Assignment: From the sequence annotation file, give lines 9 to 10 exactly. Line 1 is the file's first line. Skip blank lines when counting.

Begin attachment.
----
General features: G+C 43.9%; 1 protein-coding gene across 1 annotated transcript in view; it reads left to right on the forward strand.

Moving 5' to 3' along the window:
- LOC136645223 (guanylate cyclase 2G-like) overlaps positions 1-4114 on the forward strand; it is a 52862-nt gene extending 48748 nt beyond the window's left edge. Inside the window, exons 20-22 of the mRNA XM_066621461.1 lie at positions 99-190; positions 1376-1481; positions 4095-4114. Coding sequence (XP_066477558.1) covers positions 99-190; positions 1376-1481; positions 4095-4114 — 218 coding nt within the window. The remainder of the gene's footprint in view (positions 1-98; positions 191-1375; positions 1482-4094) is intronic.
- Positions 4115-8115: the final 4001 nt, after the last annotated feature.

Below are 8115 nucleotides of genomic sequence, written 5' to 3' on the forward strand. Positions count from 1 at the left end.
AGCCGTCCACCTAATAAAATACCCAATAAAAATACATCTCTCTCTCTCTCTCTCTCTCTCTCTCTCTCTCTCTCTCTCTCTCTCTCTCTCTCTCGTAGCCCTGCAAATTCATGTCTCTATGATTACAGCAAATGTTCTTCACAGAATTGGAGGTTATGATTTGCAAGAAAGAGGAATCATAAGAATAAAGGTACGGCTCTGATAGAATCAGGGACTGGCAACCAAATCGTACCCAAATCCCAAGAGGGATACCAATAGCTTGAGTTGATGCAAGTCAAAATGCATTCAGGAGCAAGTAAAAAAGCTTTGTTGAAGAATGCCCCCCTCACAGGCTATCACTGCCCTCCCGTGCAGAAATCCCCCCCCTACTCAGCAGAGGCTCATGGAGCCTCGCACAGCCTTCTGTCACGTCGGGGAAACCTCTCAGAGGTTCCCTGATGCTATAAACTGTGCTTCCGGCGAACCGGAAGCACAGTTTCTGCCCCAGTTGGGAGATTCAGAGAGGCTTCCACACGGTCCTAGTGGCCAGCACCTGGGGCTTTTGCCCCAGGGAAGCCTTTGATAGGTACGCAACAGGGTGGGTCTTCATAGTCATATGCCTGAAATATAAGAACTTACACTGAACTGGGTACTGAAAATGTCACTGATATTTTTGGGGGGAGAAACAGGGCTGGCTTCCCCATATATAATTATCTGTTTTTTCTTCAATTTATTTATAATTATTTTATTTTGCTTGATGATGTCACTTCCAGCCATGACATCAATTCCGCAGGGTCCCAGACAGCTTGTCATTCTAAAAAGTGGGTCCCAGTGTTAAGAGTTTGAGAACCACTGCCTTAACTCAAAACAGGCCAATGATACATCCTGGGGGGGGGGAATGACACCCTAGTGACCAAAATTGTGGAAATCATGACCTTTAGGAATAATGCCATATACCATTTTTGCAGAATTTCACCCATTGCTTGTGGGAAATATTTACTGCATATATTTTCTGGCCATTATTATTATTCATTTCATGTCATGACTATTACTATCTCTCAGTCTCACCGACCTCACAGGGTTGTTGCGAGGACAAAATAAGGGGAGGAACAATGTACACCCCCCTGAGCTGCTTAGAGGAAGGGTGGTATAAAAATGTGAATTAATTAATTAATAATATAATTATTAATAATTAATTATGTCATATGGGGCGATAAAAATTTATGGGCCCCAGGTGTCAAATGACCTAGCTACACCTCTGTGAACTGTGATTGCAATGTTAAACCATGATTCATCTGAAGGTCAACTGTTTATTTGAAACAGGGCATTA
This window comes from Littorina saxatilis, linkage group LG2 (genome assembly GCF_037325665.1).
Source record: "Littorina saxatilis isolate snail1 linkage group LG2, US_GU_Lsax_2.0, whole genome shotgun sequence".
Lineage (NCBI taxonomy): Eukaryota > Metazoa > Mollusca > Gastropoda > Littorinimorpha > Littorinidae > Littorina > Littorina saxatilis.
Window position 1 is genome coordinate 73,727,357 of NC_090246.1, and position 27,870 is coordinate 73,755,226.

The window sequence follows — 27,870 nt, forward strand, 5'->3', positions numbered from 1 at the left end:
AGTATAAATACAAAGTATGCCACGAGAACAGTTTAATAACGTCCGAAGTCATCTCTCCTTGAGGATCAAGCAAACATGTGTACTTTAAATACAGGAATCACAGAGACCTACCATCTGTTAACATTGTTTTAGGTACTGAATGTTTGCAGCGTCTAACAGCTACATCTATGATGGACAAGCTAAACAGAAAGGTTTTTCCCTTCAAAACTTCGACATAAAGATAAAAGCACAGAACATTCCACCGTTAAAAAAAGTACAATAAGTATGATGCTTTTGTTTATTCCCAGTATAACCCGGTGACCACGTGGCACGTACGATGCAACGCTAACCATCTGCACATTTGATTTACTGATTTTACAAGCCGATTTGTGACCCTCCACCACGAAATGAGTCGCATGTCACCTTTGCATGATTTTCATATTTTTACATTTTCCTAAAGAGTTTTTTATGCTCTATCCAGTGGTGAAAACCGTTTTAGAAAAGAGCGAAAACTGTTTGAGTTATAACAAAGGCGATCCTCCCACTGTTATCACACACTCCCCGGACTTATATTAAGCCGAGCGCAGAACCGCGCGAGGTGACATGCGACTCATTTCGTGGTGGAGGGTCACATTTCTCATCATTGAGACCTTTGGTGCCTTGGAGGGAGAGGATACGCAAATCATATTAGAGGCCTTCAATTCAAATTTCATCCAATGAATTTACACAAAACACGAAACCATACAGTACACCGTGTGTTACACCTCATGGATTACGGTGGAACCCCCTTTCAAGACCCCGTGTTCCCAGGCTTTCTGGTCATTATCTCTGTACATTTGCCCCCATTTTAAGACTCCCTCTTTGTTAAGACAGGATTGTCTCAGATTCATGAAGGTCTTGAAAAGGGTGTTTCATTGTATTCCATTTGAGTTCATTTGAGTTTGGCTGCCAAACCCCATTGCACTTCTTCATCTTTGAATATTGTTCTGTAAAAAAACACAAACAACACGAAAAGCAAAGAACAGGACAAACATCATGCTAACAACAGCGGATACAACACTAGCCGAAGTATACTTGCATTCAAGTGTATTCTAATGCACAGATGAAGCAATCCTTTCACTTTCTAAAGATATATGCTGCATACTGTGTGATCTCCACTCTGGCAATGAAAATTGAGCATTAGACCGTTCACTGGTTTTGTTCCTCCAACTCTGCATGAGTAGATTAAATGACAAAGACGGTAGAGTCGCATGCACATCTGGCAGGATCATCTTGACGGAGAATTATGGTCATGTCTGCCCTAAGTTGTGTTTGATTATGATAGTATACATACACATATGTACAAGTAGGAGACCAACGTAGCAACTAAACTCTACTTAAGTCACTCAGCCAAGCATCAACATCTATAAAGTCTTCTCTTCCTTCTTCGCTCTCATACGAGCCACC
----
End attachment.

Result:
Lineage (NCBI taxonomy): Eukaryota > Metazoa > Mollusca > Gastropoda > Littorinimorpha > Littorinidae > Littorina > Littorina saxatilis.
Window position 1 is genome coordinate 73,727,357 of NC_090246.1, and position 27,870 is coordinate 73,755,226.